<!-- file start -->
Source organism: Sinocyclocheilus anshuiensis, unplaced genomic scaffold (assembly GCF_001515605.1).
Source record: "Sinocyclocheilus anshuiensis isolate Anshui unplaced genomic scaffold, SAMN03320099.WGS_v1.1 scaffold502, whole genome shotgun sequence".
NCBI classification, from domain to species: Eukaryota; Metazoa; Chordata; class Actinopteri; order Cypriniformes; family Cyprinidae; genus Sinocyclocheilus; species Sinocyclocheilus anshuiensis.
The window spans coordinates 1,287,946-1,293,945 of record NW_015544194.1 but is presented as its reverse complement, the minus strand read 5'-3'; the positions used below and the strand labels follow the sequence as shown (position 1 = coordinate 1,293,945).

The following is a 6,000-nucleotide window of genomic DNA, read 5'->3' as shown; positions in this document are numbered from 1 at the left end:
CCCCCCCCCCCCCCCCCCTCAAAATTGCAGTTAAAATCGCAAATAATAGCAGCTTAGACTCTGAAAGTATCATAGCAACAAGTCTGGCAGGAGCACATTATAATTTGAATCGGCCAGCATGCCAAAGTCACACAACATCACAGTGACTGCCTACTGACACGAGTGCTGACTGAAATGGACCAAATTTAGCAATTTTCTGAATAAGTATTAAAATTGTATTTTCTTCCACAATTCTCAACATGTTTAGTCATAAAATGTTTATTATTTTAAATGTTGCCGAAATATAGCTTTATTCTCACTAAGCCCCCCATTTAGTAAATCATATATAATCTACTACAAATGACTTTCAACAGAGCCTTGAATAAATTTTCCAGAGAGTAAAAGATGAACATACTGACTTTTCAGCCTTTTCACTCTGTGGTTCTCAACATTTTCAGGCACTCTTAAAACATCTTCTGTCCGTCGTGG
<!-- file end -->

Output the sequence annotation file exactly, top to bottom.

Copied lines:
Source organism: Sinocyclocheilus anshuiensis, unplaced genomic scaffold (assembly GCF_001515605.1).
Source record: "Sinocyclocheilus anshuiensis isolate Anshui unplaced genomic scaffold, SAMN03320099.WGS_v1.1 scaffold502, whole genome shotgun sequence".
NCBI classification, from domain to species: Eukaryota; Metazoa; Chordata; class Actinopteri; order Cypriniformes; family Cyprinidae; genus Sinocyclocheilus; species Sinocyclocheilus anshuiensis.
The window spans coordinates 1,287,946-1,293,945 of record NW_015544194.1 but is presented as its reverse complement, the minus strand read 5'-3'; the positions used below and the strand labels follow the sequence as shown (position 1 = coordinate 1,293,945).

The following is a 6,000-nucleotide window of genomic DNA, read 5'->3' as shown; positions in this document are numbered from 1 at the left end:
CCCCCCCCCCCCCCCCCCTCAAAATTGCAGTTAAAATCGCAAATAATAGCAGCTTAGACTCTGAAAGTATCATAGCAACAAGTCTGGCAGGAGCACATTATAATTTGAATCGGCCAGCATGCCAAAGTCACACAACATCACAGTGACTGCCTACTGACACGAGTGCTGACTGAAATGGACCAAATTTAGCAATTTTCTGAATAAGTATTAAAATTGTATTTTCTTCCACAATTCTCAACATGTTTAGTCATAAAATGTTTATTATTTTAAATGTTGCCGAAATATAGCTTTATTCTCACTAAGCCCCCCATTTAGTAAATCATATATAATCTACTACAAATGACTTTCAACAGAGCCTTGAATAAATTTTCCAGAGAGTAAAAGATGAACATACTGACTTTTCAGCCTTTTCACTCTGTGGTTCTCAACATTTTCAGGCACTCTTAAAACATCTTCTGTCCGTCGTGG